Scientists Film White Blood Cells Dying for the First Time Ever

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In a world first, scientists have managed to film a time-lapse video of the death of a white blood cell. What they’ve discovered is that in its final moments of life, it tries to warn the rest of the immune system to the presence of its killer.

Whilst looking at white blood cells – the cells of the immune system involved in protecting the body from potentially harmful intruders – a team of scientists from La Trobe University, Melbourne, used time-lapse microscopy to capture their deaths. This involved snapping hundreds of photos a second to capture every stage of the cell's death for the first time. They found that as the cell died, it produced what the scientists are calling “beads” that might be alerting the immune system to a pathogen. The study is published in the journal Nature Communications.

 

 

“So when the cell starts to die it forms these lumps which push outwards and when the cell then explodes, it shoots out long “beaded” protrusions which look like a necklace, which then breaks apart into individual 'beads,'” lead author Georgia Atkin-Smith told Australian Associated Press.  

It was previously thought that during death, the white blood cells randomly fell apart. But to the contrary, the research has shown that the deterioration of the cells is highly regulated, and goes through three specific stages. Firstly, the cells bulge out, then they explode, and finally the left-over pieces break part. During this process, however, the dying cells eject these “beads-on-a-string structure” containing bits of the cell’s nucleus. The individual “beads” then shear off.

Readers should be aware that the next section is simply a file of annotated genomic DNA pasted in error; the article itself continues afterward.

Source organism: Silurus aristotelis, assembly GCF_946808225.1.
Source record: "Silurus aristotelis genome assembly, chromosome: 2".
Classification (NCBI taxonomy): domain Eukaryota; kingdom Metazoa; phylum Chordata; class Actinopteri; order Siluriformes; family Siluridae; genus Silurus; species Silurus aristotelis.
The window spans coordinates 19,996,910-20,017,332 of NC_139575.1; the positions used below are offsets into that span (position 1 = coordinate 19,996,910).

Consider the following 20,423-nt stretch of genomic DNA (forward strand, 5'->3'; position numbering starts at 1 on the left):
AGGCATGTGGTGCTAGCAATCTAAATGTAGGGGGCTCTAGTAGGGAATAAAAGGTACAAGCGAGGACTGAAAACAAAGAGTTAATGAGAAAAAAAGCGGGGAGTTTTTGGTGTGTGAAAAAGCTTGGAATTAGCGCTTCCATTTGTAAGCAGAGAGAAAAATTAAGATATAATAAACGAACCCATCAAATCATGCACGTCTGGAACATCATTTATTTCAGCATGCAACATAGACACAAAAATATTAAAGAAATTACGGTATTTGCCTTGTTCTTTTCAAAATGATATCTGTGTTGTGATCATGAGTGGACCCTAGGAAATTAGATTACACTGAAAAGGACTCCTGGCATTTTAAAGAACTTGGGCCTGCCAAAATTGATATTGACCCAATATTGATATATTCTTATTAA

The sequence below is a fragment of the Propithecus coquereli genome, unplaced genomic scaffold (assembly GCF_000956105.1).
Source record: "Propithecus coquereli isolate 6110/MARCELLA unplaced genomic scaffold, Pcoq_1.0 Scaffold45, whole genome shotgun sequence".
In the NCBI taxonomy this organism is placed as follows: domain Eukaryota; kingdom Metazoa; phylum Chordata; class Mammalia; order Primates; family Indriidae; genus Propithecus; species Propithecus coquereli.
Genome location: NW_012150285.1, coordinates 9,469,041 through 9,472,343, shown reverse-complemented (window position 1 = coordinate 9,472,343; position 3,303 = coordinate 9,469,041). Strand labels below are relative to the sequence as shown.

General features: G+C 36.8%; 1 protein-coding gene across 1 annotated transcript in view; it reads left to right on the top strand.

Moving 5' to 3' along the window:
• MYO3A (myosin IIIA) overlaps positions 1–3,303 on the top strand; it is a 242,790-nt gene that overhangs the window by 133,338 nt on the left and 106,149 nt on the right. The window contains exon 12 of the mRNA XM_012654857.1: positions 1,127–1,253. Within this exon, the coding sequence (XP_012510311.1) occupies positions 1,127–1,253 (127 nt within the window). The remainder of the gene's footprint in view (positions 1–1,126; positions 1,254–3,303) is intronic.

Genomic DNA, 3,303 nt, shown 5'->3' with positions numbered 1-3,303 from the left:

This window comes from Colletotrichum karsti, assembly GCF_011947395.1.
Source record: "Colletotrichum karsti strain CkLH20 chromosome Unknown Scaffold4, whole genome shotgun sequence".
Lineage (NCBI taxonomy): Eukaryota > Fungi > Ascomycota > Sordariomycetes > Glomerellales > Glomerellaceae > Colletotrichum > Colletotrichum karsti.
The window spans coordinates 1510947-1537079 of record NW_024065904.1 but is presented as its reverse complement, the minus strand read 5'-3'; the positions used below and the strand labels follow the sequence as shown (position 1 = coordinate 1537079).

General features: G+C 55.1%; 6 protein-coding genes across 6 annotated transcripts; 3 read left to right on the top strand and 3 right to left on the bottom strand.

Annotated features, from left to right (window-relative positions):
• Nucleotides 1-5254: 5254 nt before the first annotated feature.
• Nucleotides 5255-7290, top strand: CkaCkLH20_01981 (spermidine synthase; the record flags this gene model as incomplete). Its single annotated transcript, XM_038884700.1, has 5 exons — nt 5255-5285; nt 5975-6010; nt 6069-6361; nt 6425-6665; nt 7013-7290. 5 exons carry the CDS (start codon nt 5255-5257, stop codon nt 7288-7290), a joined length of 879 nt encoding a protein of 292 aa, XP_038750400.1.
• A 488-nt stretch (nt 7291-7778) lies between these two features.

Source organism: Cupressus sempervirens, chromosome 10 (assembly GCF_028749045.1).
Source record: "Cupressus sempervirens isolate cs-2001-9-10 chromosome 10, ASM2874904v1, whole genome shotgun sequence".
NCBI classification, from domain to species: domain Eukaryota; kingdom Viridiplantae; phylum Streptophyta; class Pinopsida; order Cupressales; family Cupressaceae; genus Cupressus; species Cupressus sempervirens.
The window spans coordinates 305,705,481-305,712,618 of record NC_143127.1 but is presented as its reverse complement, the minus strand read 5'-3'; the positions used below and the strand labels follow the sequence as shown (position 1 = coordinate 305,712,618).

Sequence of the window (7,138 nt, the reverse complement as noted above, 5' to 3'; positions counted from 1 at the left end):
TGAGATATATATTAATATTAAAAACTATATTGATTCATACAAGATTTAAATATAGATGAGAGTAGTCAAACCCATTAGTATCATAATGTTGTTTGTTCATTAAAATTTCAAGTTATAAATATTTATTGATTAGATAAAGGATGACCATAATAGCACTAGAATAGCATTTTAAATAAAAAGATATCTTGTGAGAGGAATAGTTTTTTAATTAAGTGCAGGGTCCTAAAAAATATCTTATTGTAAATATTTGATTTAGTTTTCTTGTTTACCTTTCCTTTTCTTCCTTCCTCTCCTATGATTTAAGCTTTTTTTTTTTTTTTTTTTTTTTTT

“After the cells bulge they go through this spectacular explosion where they push out large-beaded necklaces up to eight times the size of the cell,” explained Atkin-Smith. “The cells around them can easily engulf these smaller [individual bead] pieces. But we also think there are certain molecules in the beads that, when eaten by a live cell, can signal back a warning to other white blood cells to say, ‘Look out, there may be a pathogen coming to get you.'”

The researchers think that by hijacking these beads, viruses might be able to evade the immune system and spread throughout the body. They’ve also found that some drugs actually interfere with this process. “We found that a commonly used antidepressant can block this whole process and an antibiotic can promote this event,” explained Atkin-Smith. They hope that this knowledge might help in developing novel techniques to fight disease. 

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